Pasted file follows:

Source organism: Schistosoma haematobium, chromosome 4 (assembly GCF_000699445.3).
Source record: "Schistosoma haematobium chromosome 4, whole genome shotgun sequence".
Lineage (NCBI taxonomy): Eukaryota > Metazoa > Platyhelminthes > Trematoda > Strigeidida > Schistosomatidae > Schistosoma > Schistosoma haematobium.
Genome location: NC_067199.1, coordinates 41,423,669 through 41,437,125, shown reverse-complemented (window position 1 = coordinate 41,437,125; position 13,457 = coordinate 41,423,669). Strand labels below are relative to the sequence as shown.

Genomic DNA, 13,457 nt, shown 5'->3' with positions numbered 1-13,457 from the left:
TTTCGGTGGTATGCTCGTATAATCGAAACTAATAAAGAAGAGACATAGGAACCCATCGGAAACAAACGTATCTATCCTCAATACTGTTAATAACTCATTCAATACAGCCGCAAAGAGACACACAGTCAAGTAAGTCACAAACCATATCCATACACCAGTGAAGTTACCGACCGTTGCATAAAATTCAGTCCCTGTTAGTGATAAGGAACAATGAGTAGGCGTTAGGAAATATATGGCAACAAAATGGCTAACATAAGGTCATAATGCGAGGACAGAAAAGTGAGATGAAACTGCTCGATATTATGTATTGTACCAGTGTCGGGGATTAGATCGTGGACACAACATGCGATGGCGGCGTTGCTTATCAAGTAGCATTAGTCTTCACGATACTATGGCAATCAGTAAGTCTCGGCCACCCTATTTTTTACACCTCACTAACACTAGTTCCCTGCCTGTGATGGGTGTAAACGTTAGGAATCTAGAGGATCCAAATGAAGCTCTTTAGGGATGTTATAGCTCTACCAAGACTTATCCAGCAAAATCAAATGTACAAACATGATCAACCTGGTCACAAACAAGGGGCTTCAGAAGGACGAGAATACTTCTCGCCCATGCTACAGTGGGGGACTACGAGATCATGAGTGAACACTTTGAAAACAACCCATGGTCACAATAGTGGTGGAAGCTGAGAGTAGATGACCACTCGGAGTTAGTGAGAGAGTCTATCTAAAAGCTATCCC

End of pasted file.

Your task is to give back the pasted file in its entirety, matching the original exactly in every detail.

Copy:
Source organism: Schistosoma haematobium, chromosome 4 (assembly GCF_000699445.3).
Source record: "Schistosoma haematobium chromosome 4, whole genome shotgun sequence".
Lineage (NCBI taxonomy): Eukaryota > Metazoa > Platyhelminthes > Trematoda > Strigeidida > Schistosomatidae > Schistosoma > Schistosoma haematobium.
Genome location: NC_067199.1, coordinates 41,423,669 through 41,437,125, shown reverse-complemented (window position 1 = coordinate 41,437,125; position 13,457 = coordinate 41,423,669). Strand labels below are relative to the sequence as shown.

Genomic DNA, 13,457 nt, shown 5'->3' with positions numbered 1-13,457 from the left:
TTTCGGTGGTATGCTCGTATAATCGAAACTAATAAAGAAGAGACATAGGAACCCATCGGAAACAAACGTATCTATCCTCAATACTGTTAATAACTCATTCAATACAGCCGCAAAGAGACACACAGTCAAGTAAGTCACAAACCATATCCATACACCAGTGAAGTTACCGACCGTTGCATAAAATTCAGTCCCTGTTAGTGATAAGGAACAATGAGTAGGCGTTAGGAAATATATGGCAACAAAATGGCTAACATAAGGTCATAATGCGAGGACAGAAAAGTGAGATGAAACTGCTCGATATTATGTATTGTACCAGTGTCGGGGATTAGATCGTGGACACAACATGCGATGGCGGCGTTGCTTATCAAGTAGCATTAGTCTTCACGATACTATGGCAATCAGTAAGTCTCGGCCACCCTATTTTTTACACCTCACTAACACTAGTTCCCTGCCTGTGATGGGTGTAAACGTTAGGAATCTAGAGGATCCAAATGAAGCTCTTTAGGGATGTTATAGCTCTACCAAGACTTATCCAGCAAAATCAAATGTACAAACATGATCAACCTGGTCACAAACAAGGGGCTTCAGAAGGACGAGAATACTTCTCGCCCATGCTACAGTGGGGGACTACGAGATCATGAGTGAACACTTTGAAAACAACCCATGGTCACAATAGTGGTGGAAGCTGAGAGTAGATGACCACTCGGAGTTAGTGAGAGAGTCTATCTAAAAGCTATCCC